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Scenario I: Employment LawCarole Smith, an Apostolic Christian, worked as sales associate at Nickels Department Store. One afternoon, during a break, Smith participated in a conversation about God, homosexuality, and same-sex marriages. The next day, an employee told the manager that Smith made inappropriate comments about gays to Casey, a Nickels employee who was gay. Over the next five weeks, Nickels investigated the incident by interviewing and obtaining statements from employees who were present during the conversation. In his statement, Casey reported that Smith pointed her finger and said that God does not accept gays, that gays should not be allowed to marry or have children, and that they will burn in hell. Three employees confirmed Smith’s statements.Nickels terminated Smith’s employment after concluding she had engaged in serious harassment in violation of its Discrimination and Harassment Prevention Policy. This policy, of which Smith was aware, prohibits employees from engaging in conduct that could reasonably be interpreted as harassment based on an individual’s status, including sexual orientation, and provides that employees who violate the policy will receive “coaching and/or other discipline, up to and including termination.” Nickels has “zero tolerance” for harassment “regardless of whether such conduct rises to the level of unlawful discrimination or harassment” and treats serious harassment as gross misconduct and grounds for immediate termination.Smith filed suit, alleging her termination for stating that gays should not marry and will go to hell—a belief that she maintains is an aspect of her Apostolic Christian faith—constitutes unlawful discrimination under Title VII. Is she correct?
If Smith posted the same information on her Facebook page but omitted references to the specific employee, would the outcome of her lawsuit for wrongful termination change?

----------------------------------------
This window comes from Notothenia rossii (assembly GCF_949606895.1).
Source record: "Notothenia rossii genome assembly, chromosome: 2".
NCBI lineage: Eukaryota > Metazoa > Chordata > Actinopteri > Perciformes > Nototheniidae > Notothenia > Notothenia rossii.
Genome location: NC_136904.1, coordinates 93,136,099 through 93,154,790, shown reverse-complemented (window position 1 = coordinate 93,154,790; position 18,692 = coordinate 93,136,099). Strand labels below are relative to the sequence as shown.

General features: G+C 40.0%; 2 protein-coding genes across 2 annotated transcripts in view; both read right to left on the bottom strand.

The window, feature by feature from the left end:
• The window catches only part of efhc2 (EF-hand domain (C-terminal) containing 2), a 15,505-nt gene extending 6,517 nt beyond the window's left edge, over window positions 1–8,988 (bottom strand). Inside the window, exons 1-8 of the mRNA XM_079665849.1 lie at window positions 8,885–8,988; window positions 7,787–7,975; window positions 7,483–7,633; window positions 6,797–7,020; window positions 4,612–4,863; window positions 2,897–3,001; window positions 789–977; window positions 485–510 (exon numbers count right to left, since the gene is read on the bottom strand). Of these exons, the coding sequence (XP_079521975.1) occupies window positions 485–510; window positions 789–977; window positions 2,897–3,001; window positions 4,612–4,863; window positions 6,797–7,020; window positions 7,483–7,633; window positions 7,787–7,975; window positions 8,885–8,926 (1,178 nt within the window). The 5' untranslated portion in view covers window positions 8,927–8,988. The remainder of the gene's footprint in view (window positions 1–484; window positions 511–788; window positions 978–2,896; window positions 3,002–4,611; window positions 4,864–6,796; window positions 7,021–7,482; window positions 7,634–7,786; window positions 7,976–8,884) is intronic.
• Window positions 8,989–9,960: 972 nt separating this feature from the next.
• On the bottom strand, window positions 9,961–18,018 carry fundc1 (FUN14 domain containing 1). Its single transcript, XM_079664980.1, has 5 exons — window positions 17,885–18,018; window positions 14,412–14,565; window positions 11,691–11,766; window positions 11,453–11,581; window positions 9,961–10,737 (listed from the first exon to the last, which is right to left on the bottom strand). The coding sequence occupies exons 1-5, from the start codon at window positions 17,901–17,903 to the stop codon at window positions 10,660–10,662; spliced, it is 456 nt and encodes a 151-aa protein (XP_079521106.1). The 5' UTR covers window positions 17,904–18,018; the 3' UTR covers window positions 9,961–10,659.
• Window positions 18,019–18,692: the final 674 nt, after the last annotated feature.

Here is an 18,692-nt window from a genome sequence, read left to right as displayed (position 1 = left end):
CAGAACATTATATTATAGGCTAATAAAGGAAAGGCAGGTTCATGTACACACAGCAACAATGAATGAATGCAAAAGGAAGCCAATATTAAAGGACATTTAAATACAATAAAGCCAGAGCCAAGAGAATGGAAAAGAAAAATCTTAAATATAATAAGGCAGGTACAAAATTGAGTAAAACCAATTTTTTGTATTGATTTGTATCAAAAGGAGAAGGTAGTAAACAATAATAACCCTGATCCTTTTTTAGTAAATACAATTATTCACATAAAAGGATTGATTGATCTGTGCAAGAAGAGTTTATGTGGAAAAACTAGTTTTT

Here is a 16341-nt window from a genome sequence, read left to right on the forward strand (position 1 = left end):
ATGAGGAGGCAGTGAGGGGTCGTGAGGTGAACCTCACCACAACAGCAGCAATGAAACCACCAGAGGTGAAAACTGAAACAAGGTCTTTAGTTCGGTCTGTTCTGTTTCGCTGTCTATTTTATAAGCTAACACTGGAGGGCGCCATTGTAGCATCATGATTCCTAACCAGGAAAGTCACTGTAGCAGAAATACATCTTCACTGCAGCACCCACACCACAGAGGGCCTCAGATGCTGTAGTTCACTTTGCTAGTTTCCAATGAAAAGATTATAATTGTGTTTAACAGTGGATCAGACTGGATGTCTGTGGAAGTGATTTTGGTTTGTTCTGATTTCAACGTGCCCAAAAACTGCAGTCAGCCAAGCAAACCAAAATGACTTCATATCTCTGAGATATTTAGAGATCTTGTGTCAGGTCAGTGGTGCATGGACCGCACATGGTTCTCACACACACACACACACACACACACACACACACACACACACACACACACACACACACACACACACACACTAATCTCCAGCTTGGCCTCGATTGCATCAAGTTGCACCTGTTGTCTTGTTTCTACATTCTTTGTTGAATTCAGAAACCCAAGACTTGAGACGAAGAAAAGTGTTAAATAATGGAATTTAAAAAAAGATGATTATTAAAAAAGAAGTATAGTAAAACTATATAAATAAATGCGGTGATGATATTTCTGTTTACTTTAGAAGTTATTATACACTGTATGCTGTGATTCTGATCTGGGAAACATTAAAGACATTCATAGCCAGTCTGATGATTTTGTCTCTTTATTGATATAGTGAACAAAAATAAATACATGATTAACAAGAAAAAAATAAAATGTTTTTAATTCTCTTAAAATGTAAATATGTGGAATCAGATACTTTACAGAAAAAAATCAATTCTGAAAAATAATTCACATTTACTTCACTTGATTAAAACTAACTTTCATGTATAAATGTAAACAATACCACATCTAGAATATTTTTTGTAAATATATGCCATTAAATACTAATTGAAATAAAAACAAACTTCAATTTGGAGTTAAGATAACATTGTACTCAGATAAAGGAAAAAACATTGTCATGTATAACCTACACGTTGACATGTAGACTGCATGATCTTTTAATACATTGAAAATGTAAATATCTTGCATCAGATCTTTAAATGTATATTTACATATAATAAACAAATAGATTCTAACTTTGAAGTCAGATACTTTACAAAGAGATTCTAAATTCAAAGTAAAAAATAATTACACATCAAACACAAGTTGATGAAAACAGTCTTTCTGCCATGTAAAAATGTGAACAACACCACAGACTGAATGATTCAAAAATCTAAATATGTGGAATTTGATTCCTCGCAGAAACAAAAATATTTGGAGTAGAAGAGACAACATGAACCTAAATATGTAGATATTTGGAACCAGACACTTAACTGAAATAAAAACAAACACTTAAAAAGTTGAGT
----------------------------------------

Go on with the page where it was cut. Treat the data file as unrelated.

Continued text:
Agency, Employment and TortsBrenda Byars, on her way to a business meeting and in a hurry, stopped at a Radio Shack to pick up a new car charger for her smartphone. There was a long line at one of the checkout counters, but a cashier, Phyllis Richmond, opened another counter and began loading the cash drawer. Byars told Richmond that she was in a hurry and asked Richmond to work faster. Instead, Richmond slowed her pace. At this point, Byars hit Richmond.It is not clear whether Byars hit Richmond intentionally or, in an attempt to retrieve the car charger, hit her inadvertently. In response, Richmond grabbed Byars by the hair and hit her repeatedly in the back of the head, while Byars screamed for help. Management personnel separated the two women and questioned them about the incident. Richmond was terminated immediately for violating the store’s no-fighting policy. Byars sued Radio Shack, alleging that the store was liable for the tort (assault and battery) committed by its employee.Under what doctrine might Radio Shack be held liable for the tort committed by Richmond?
What is the key factor in determining whether Radio Shack is liable under this doctrine?
How is Radio Shack’s potential liability affected by whether Richmond’s behavior constituted an intentional tort or a tort of negligence?
Suppose that when Richmond applied for the job at Radio Shack, she disclosed in her application that she had previously been convicted of felony assault and battery. Nevertheless, Radio Shack hired Richmond as a cashier. How might this fact affect Radio Shack’s liability for Richmond’s actions?